- September 8, 2022
- Posted by: Charles Yeboah Nixon
- Categories: Economics, Energy, Grants
Members of a Nigerian oil workers’ union are threatening to go on strike if the government does not do more to stem widespread oil theft they say is putting their safety at risk and has cut exports by hundreds of thousands of barrels.
Workers with the Petroleum and Natural Gas Senior Staff Association of Nigeria (PENGASSAN) are holding rallies across the country on Thursday to demand that authorities stop “cartels” from tapping pipelines.
“The lives of our members are even at risk,” PENGASSAN president Festus Osifo said adding that the thieves were so organised that they call the union’s members and threaten them when pipelines or production are shut.
“If after this rally, there is no traceable progress, as an association, we may be forced to withdraw our workforce from the operating companies,” he said in recorded remarks that Reuters confirmed with him.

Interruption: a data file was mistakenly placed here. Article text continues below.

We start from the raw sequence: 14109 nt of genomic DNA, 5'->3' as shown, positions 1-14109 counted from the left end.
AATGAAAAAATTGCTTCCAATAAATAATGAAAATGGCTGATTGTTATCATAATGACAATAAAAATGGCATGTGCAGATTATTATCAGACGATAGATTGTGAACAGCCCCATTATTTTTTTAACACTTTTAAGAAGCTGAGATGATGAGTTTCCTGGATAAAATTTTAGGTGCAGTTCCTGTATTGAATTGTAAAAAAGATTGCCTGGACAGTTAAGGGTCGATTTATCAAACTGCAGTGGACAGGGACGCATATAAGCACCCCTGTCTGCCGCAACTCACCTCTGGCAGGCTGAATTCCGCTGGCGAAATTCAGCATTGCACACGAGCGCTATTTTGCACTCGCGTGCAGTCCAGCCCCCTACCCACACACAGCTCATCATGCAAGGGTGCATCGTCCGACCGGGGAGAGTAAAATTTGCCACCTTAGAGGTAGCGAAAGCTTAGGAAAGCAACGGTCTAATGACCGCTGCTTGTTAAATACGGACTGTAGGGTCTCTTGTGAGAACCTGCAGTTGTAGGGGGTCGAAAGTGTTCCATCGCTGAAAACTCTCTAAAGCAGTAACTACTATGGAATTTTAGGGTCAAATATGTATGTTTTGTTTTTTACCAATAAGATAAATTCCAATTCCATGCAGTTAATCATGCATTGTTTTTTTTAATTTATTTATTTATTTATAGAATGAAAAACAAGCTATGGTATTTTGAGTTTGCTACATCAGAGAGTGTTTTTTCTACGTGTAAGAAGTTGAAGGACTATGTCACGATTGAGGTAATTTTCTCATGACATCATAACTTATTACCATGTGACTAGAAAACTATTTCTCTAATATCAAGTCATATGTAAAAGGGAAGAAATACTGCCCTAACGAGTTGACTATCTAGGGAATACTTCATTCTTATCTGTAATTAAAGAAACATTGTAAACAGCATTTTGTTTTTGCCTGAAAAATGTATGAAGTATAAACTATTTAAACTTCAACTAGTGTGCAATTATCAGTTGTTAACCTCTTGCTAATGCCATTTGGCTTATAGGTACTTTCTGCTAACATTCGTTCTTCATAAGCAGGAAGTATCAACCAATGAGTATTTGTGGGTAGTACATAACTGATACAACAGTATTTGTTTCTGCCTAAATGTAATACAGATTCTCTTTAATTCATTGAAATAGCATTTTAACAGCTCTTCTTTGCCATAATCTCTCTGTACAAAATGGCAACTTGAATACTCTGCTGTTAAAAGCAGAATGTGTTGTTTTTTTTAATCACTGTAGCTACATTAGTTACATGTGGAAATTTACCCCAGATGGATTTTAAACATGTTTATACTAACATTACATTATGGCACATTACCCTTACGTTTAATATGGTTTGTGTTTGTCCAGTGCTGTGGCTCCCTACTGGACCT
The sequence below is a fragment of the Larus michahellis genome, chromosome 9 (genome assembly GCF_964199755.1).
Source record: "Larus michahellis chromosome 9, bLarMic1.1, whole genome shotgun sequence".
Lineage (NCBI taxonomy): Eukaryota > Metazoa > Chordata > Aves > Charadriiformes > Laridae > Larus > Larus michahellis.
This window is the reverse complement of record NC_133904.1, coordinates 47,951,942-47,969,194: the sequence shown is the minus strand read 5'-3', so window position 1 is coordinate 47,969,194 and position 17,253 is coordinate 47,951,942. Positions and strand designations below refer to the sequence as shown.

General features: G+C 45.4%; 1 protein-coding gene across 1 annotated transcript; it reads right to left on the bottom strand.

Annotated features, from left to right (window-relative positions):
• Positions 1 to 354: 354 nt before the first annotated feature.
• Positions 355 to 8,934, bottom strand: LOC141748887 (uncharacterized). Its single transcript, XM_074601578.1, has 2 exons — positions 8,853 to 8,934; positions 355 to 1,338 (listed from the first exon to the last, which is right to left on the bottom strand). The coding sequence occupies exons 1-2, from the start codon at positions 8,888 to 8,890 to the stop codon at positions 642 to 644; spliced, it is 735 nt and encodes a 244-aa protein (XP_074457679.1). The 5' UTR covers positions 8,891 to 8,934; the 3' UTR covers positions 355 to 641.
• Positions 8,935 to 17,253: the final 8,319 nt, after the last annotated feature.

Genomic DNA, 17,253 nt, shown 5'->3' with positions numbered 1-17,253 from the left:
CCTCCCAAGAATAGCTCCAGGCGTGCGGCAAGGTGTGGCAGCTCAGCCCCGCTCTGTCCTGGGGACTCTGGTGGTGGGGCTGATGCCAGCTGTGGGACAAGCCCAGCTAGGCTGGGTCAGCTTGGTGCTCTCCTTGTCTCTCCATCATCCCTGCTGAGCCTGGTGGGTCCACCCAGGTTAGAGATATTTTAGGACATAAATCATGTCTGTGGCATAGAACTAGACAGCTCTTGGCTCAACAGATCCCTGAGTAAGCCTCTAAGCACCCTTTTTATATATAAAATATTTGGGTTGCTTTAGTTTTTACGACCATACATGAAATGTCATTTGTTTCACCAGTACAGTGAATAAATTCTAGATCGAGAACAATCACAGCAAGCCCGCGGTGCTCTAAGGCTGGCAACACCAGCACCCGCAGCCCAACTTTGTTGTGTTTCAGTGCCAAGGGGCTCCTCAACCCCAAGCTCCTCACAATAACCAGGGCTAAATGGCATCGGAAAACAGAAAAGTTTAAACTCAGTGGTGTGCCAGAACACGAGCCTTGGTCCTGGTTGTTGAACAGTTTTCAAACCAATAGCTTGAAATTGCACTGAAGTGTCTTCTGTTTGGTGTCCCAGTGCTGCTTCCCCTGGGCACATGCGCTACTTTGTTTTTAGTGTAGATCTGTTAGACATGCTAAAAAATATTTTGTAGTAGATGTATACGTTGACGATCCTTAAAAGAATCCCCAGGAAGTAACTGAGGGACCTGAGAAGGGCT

Nigerian authorities have said that thieves who take crude from the nation’s network of pipelines cost the country $1 billion in the first quarter alone.
Some fields are now shut due to the theft, and oil company Shell said a key pipeline had not processed oil since June for that reason.
Osifo said that the methods of tapping the pipelines were too sophisticated for common criminals, and demanded that security services tackle collusion within their ranks.
A spokesman for state oil company NNPC Ltd did not immediately respond to a request for comment, nor spokesmen for Nigeria’s navy and army.
Nigeria’s President Muhammadu Buhari has previously called on security agencies to tackle theft, which he said was affecting the country’s revenues “enormously”.
NNPC last month hired several companies, including those owned by ex-militants, to protect the pipelines.